The US Congress budget committee has reached an agreement to fund federal services, after October government shutdown.
The proposed deal finances the government for two years and reduces the federal deficit by $23 billion.
It also avoids another government shutdown on January 15, 2014, when government funding is scheduled to run out.
The new deal “cuts spending in a smarter way,” Republican Congressman Paul Ryan said on Tuesday.
The budget deal also offsets $63 billion in previously enacted automatic military and domestic spending cuts triggered in January when Democrats and Republicans failed to reach a budget compromise.
Paul Ryan and Democratic Senator Patty Murray, the respective chairs of the House and Senate budget committees, were called on to reach a cross-party budget deal in the wake of October’s partial government shutdown over federal spending.
“We have broken through the partisanship and gridlock,” Patty Murray said of the new deal.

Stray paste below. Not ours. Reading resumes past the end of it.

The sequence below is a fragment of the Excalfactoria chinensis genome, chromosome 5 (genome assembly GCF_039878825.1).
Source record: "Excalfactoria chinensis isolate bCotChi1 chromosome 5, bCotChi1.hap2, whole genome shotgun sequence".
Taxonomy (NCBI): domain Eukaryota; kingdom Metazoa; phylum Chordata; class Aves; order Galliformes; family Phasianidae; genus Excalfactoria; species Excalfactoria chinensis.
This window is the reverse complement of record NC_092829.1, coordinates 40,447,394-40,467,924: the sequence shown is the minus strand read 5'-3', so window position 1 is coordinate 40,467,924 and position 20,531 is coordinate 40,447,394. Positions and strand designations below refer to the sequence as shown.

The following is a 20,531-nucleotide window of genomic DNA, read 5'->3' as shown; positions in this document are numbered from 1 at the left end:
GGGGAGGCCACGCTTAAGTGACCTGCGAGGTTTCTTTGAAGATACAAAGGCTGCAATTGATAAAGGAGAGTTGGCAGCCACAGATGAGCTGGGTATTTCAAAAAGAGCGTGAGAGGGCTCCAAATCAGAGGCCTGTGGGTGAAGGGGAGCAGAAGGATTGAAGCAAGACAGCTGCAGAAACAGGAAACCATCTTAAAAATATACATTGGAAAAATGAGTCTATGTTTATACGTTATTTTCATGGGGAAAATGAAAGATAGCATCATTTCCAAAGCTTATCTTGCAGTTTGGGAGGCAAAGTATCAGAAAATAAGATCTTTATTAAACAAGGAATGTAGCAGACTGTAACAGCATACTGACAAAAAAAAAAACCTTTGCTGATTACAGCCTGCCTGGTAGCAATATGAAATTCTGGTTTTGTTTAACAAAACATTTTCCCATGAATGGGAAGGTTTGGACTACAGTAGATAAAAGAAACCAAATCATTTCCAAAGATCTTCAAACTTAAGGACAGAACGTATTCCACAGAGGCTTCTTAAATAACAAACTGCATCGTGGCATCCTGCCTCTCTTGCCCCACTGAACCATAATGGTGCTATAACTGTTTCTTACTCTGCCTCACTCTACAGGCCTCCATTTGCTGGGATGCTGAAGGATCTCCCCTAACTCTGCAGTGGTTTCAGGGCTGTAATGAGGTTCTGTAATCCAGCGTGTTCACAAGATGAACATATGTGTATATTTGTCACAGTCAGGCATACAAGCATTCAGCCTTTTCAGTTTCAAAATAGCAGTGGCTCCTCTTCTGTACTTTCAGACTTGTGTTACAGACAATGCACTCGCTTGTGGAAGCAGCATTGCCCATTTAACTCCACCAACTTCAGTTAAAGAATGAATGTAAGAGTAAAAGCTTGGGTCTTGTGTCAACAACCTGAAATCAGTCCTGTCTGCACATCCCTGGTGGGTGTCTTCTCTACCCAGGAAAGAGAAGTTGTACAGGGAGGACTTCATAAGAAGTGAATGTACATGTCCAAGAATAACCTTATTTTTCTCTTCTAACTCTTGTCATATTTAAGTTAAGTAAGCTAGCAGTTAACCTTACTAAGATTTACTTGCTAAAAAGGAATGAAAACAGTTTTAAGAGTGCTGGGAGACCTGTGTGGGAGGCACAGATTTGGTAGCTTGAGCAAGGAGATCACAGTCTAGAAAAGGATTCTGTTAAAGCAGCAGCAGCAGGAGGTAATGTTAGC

Paul Ryan said he was optimistic the new budget agreement could pass both sides of the highly politically divided Congress.
The measure is expected to come to a vote before the House recesses for several weeks beginning on Friday.
According to the Congressional budget chairs, the new deal does not raise taxes but requires newly hired federal workers to make larger contributions to their pensions.
A federal airport security fee adding $5 to the cost of a typical return flight is also included.
Following the announcement on Tuesday, Republican House Speaker John Boehner called the “modest” cross-party deal a “positive step forward”.
President Barack Obama issued a written statement labeling the agreement “balanced” and “designed in a way that doesn’t hurt our economy”.
“This agreement doesn’t include everything I’d like – and I know many Republicans feel the same way. That’s the nature of compromise,” he said.
But, “because it’s the first budget that leaders of both parties have agreed to in a few years, the American people should not have to endure the pain of another government shutdown for the next two years,” the president added.
Government officials say the deal, totalling an estimated $85 billion over the next decade, aims to carve $20 billion out of the nation’s $17 trillion debt.
The deal is expected to pass both houses of Congress, despite attempts by Conservative groups to persuade Republicans to oppose it.